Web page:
Cape Gazette
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Marker honors history of Rehoboth lakes

Freshwater treasures were critical to early settlers
By Ryan Mavity | Aug 29, 2014
Photo by: Ryan Mavity SOLA3 members (l-r) Dan Payne, Nancy Cullen and Sallie Forman unveil an historic marker at Silver Lake in Rehoboth Beach Aug. 25.

Rehoboth Beach — Lake advocates and state and local officials made their way to Rehoboth Beach's Silver Lake Aug. 25 to celebrate the unveiling of an historical marker.

The marker describes the history of the lakes and their importance to the Rehoboth area. The plaque, installed off Silver Lake Drive, tops off the 10th  anniversary of Save Our Lakes Alliance3.

“Today is about history,” SOLA3 president and founder Sallie Forman said.

Forman told the story the marker: contacting state legislators Sen. Ernie Lopez, R-Lewes, and Rep. Pete Schwartzkopf, D-Rehoboth Beach, who sponsored the measure. The marker is one of more than 570 throughout the state.

“It takes so much to make a place special," Lopez said. "But this is part of the process that makes places like Rehoboth and coastal Sussex County special.”

SOLA3’s was organized in 2004, which also marked the beginning Schwartzkopf's political career. Schwartzkopf recalled Forman and SOLA3 first approaching him in 2004 about passing a resolution declaring the lakes a state treasure.

“It culminates today with a historic marker remembering and reminding everybody how important these lakes were to our early settlers and how important they are for us today. They are a treasure. They are something we should all be cognizant of,” Schwartzkopf said.

Schwartzkopf credited Forman and SOLA3 with establishing the state's ownership of Silver Lake.

“It’s been a 10-year battle trying to get someone to claim ownership to rightfully go in and try to do something,” he said.

One of the state’s first orders of business was to make Silver Lake subject to the state’s Subaqueous Lands Acts, requiring a permit from Department of Natural Resources and Environmental Control for any new construction.

DNREC also plans to dredge the western finger of the lake – the state made $200,000 available for the project – but those plans were temporarily shelved when bids came in three times higher than budget.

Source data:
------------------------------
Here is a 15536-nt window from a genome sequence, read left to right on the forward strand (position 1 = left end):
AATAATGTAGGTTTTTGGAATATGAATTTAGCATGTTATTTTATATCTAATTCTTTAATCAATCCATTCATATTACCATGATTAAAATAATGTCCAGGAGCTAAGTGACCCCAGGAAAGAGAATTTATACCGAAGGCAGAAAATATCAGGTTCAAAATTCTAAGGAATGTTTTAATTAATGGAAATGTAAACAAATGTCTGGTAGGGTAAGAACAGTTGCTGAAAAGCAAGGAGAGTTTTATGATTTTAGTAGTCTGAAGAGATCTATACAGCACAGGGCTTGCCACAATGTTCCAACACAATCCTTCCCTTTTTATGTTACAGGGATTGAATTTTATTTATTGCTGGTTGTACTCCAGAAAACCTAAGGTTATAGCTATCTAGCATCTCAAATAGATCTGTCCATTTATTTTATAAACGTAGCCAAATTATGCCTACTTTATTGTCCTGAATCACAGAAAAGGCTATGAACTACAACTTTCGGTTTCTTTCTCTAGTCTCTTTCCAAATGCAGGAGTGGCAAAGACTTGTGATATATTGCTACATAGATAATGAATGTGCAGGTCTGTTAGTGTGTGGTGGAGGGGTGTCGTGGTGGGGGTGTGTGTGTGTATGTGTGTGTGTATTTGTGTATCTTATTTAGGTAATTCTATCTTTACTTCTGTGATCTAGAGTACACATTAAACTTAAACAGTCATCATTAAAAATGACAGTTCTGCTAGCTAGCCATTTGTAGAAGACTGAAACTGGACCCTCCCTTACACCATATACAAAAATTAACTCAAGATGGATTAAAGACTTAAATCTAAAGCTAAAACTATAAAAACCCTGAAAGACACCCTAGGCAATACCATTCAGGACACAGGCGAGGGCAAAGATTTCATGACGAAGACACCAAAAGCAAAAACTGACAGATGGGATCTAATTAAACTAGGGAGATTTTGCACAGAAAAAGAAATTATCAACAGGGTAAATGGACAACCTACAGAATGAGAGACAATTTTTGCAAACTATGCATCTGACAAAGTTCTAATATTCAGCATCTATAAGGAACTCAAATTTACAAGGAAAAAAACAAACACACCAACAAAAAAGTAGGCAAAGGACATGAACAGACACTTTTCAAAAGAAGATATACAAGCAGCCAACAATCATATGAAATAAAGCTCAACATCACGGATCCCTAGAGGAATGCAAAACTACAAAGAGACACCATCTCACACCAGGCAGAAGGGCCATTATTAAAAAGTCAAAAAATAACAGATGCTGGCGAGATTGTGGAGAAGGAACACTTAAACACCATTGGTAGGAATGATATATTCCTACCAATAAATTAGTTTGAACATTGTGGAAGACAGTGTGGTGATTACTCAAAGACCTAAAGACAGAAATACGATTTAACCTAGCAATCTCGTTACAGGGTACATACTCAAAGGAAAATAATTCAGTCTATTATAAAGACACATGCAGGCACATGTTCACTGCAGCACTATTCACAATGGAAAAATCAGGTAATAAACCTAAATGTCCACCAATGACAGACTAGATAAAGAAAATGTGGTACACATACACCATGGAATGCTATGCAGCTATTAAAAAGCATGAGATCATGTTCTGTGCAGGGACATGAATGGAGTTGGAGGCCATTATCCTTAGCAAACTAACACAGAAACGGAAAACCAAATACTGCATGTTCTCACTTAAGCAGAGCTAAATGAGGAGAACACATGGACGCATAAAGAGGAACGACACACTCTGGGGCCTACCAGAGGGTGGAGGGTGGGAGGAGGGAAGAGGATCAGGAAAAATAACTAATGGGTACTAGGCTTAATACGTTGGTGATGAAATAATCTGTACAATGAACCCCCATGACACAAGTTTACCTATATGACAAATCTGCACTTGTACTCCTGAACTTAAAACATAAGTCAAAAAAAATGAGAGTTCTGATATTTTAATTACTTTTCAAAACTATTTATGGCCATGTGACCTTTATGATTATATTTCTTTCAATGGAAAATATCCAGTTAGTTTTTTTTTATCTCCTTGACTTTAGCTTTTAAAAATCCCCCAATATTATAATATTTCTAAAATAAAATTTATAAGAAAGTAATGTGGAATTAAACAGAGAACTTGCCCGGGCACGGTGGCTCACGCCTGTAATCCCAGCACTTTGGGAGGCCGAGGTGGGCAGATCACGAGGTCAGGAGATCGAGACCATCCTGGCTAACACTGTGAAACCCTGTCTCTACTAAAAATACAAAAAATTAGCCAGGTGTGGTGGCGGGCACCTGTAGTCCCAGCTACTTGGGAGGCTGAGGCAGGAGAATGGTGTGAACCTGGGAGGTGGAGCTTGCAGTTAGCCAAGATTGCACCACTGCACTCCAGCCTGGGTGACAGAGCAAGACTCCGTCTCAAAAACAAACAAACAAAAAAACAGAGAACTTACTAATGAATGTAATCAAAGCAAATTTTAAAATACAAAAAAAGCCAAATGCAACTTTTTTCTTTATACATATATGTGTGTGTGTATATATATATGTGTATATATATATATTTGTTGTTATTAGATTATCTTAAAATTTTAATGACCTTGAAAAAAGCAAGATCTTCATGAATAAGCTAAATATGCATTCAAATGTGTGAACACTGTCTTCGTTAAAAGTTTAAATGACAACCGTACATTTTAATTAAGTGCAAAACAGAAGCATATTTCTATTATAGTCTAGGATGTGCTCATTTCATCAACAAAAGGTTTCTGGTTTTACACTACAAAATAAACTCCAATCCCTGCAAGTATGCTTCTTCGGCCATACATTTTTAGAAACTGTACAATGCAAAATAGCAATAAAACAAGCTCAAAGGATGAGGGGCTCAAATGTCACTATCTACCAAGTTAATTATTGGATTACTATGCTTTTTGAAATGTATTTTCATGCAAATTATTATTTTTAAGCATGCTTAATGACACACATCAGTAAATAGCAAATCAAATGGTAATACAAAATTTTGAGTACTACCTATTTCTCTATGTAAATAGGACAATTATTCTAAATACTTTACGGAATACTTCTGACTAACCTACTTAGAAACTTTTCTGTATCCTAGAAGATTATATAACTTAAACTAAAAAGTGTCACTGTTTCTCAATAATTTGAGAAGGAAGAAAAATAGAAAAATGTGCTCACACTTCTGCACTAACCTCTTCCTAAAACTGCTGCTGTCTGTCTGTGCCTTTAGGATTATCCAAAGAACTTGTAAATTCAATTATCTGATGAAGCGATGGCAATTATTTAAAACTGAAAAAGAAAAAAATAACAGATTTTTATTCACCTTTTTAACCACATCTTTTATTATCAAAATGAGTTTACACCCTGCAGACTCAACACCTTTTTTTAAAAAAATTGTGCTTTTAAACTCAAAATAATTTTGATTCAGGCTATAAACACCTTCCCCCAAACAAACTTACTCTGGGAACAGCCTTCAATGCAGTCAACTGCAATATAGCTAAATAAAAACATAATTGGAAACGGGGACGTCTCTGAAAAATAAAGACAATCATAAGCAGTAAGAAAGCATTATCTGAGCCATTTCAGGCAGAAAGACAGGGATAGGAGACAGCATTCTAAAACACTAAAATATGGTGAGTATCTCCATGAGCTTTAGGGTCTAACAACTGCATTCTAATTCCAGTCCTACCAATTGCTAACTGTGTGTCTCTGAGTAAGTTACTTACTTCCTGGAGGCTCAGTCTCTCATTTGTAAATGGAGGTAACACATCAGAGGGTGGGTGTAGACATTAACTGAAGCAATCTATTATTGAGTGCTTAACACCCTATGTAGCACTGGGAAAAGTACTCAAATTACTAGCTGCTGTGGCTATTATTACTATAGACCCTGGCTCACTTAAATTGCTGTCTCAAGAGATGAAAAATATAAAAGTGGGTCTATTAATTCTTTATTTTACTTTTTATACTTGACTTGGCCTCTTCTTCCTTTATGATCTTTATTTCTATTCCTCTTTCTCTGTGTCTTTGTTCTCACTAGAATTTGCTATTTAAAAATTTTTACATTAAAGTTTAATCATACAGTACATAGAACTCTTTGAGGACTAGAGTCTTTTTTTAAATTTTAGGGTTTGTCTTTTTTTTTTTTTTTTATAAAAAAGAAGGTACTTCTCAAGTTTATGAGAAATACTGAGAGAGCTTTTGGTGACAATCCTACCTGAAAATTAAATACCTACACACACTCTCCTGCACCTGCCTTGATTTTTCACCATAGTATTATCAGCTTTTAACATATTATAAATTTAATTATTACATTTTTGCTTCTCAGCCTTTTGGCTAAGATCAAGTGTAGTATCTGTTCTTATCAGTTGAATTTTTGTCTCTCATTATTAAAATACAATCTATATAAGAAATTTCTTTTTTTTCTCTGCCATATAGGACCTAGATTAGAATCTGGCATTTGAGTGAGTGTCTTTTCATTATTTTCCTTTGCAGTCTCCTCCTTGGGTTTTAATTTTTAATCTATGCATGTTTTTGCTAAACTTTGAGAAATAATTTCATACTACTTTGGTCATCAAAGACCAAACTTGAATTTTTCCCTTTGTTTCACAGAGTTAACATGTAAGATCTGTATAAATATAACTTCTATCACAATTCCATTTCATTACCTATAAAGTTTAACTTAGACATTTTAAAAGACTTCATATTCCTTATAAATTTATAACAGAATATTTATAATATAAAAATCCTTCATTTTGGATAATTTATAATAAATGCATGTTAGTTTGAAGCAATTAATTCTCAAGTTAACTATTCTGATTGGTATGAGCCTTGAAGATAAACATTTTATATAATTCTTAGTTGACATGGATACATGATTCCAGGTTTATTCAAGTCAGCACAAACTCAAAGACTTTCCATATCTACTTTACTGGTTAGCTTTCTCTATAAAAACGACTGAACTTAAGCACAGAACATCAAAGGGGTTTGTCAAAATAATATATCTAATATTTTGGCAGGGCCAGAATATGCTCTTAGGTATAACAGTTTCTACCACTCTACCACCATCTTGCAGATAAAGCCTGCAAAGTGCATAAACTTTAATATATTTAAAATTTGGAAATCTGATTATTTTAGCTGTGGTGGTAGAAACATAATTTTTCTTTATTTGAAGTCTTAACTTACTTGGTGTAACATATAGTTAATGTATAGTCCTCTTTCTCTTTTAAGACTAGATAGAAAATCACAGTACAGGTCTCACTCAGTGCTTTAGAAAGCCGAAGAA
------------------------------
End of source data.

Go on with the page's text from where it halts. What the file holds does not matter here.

“We need to make sure our waterways are safe and enjoyable for everyone that is using them,” DNREC Secretary David Small said.

Addressing members of SOLA3, Small said, “The way you have gone about your advocacy for these lakes is very special. You’ve done it through your diligence, your patience, your perseverance, through good research and most of all good education. You have raised the awareness of the importance of these waterways to the community and the region in a very helpful and constructive manner.”

The late Warren MacDonald of the Rehoboth Beach Historical Society conducted much of the initial research into Silver Lake’s historic status, Forman said. Attorney Gene Lawson, on SOLA3’s behalf, conducted later research into Silver Lake’s ownership. Forman said she would like to go through MacDonald’s research, which is in the historical society’s archives, and put together a museum exhibit about the lakes.

 

SOLA3 member Nancy Cullen reads the new marker detailing the history of Silver Lake and Lake Comegys. The marker is located off Silver Lake Drive. (Photo by: Ryan Mavity)
Standing at the marker are (l-r) Sen Ernie Lopez, Dan Payne, Rep. Pete Schwartzkopf, Nancy Cullen, Sallie Forman, state archivist Stephen Marz and DNREC Secretary David Small. (Photo by: Ryan Mavity)
Dewey Beach Mayor Diane Hanson and Rehoboth Beach Mayor Sam Cooper attend the dedication ceremony. (Photo by: Ryan Mavity)
DNREC Secretary David Small speaks in front of Silver Lake before the marker unveiling. (Photo by: Ryan Mavity)
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